Pussy, Pussy, Pussy: It's a measure of how far sixth-grade humor has permeated civilized adult society at large that we must rush to provide a hasty explanation of the above title. "Pussy, Pussy, Pussy" is the name of a legendary single produced by North Texas bluesman Marvin "Smokey" Montgomery, who toiled in a medium which loved to sneak bawdy double entendres past the "adult, civilized society" (read "white people") for whom black practitioners often performed. Still, it's not the intention of the venerable Light Crust Doughboys to insult any potential ticket buyer. The fact that Montgomery himself was a Doughboy makes the reference that much more defensible. Come see "Pussy, Pussy, Pussy" and expect standards by Texas legends like Leadbelly, Blind Lemon Jefferson, Clarence "Pinetop" Smith, and others. Belter Sherrill Douglas makes a cameo appearance as Patsy Cline for a country diversion from this otherwise full-frontal blues program. The evening kicks off at 7:30 p.m. at the Pocket Sandwich Theatre, 5400 E. Mockingbird. Tickets are $10. Call 821-1860.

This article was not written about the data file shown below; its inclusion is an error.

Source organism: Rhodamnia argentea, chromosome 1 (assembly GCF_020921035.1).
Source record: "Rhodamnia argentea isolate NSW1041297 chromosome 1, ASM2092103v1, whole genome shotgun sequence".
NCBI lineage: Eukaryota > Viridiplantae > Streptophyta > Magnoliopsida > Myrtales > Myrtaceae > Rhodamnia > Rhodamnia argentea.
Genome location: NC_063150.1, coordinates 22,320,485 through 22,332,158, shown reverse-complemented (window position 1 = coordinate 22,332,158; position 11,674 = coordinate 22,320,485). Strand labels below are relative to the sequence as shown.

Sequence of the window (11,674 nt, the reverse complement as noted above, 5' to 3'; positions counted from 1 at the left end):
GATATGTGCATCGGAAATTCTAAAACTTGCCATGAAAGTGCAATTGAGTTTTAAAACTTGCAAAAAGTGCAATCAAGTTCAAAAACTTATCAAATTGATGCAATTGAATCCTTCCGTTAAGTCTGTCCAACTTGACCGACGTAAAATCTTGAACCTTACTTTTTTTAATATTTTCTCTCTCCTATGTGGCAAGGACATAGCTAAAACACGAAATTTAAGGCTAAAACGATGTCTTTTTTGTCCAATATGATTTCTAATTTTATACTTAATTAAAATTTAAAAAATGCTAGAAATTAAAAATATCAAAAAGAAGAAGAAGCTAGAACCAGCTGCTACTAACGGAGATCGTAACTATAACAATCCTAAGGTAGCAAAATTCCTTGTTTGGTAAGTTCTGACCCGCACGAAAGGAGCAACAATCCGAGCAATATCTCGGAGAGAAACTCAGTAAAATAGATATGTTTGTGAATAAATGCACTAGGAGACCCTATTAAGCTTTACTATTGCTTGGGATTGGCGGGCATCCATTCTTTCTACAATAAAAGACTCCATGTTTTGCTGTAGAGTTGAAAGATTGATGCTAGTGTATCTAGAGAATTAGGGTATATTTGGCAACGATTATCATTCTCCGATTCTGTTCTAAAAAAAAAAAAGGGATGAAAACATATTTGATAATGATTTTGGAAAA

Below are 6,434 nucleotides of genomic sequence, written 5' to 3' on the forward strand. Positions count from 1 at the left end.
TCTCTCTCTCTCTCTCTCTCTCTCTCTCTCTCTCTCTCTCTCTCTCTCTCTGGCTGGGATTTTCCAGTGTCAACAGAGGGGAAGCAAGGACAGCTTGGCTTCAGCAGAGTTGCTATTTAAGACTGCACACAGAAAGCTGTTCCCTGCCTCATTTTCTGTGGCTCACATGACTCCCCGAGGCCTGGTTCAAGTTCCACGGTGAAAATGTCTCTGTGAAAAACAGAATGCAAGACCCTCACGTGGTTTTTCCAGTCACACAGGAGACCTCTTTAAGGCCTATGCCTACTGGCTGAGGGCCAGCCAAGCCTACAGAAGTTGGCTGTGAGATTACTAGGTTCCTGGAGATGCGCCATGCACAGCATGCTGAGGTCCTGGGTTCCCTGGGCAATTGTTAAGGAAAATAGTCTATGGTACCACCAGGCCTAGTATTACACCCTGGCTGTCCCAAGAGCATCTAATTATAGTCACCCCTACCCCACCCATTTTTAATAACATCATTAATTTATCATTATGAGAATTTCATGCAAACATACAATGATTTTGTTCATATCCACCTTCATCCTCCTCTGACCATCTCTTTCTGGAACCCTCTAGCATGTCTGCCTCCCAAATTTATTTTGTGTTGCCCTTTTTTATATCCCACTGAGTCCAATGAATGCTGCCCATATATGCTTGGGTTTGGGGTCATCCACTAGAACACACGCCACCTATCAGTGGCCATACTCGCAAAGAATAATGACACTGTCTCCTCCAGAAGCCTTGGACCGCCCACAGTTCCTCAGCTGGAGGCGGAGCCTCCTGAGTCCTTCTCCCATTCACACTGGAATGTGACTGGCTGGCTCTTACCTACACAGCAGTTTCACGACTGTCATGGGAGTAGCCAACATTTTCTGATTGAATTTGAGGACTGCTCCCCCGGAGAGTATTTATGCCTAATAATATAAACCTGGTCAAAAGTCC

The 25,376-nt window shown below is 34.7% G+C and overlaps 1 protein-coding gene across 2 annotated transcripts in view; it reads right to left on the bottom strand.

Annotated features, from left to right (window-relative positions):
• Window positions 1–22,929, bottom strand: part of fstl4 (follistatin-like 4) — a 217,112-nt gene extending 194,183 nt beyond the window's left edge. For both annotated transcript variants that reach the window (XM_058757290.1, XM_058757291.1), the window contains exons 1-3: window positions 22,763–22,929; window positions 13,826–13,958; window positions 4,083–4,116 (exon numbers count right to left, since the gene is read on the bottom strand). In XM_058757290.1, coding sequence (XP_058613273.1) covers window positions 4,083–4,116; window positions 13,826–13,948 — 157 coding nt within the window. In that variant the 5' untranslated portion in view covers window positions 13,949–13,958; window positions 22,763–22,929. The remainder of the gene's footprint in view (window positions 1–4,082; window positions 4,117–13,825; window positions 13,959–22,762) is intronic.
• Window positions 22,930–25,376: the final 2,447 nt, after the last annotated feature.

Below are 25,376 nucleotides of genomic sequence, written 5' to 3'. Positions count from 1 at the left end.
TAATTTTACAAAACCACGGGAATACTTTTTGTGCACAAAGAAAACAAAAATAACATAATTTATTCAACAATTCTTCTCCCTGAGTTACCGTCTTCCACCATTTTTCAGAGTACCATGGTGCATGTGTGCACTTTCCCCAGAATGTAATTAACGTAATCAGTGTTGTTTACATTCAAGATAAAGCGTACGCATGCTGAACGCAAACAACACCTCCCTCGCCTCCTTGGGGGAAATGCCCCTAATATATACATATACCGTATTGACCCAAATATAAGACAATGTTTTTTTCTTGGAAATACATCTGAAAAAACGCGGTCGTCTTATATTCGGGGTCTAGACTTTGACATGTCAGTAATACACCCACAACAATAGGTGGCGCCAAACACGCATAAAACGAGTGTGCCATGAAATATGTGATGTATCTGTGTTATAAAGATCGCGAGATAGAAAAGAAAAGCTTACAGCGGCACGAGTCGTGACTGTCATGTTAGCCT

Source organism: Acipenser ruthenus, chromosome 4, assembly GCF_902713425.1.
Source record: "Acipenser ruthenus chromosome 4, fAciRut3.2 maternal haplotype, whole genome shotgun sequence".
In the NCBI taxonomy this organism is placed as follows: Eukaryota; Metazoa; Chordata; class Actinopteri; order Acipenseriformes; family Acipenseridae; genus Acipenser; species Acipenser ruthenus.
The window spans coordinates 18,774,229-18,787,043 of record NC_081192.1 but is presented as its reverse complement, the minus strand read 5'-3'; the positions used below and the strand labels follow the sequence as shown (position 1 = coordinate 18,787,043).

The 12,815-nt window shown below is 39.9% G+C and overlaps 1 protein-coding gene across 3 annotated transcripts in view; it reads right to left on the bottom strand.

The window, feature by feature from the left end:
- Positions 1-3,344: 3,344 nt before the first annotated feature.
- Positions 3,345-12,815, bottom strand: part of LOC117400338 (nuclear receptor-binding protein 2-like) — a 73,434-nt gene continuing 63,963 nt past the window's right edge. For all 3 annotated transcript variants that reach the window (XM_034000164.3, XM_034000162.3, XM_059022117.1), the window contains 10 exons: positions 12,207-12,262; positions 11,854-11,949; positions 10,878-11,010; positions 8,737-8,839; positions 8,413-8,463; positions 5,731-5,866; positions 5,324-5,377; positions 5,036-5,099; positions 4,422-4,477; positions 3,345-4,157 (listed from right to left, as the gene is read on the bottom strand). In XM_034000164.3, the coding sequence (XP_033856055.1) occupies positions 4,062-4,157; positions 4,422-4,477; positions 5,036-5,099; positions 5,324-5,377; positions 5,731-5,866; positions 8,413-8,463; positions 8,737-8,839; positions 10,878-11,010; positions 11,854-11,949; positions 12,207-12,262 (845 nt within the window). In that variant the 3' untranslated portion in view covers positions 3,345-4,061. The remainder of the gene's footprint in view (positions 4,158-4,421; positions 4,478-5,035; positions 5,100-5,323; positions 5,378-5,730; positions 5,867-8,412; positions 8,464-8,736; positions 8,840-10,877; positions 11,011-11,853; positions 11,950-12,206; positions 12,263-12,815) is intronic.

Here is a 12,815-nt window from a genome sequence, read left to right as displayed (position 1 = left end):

The Second-Annual Deep Ellum Summer Arts Festival: Speaking of festivals that celebrate the ever-thriving American blues tradition, the second-annual Deep Ellum Summer Arts Festival sweeps in with a live musical stage strictly dedicated to blues, jazz, and blues- and jazz-influenced performers like the Spin Doctors, Tablet, and the Freewheelers. The most American or un-American vision of the arts, depending on your impressions of the U.S. class war, is the Deep Ellum Summer Arts Festival Body-Art Exposition, in which folks with large, colorful, conspicuous tattoos are awarded trophies based on how colorful, conspicuous, and articulate their tattoos really are. Other visual arts are in the offing, as well as food and a host of strolling street performers. Festival hours are July 5, 7 p.m.-11 p.m.; July 6, 11 a.m.-11 p.m.; and July 7, 1 p.m.-9 p.m. in Deep Ellum. It's free. Call 747-DEEP.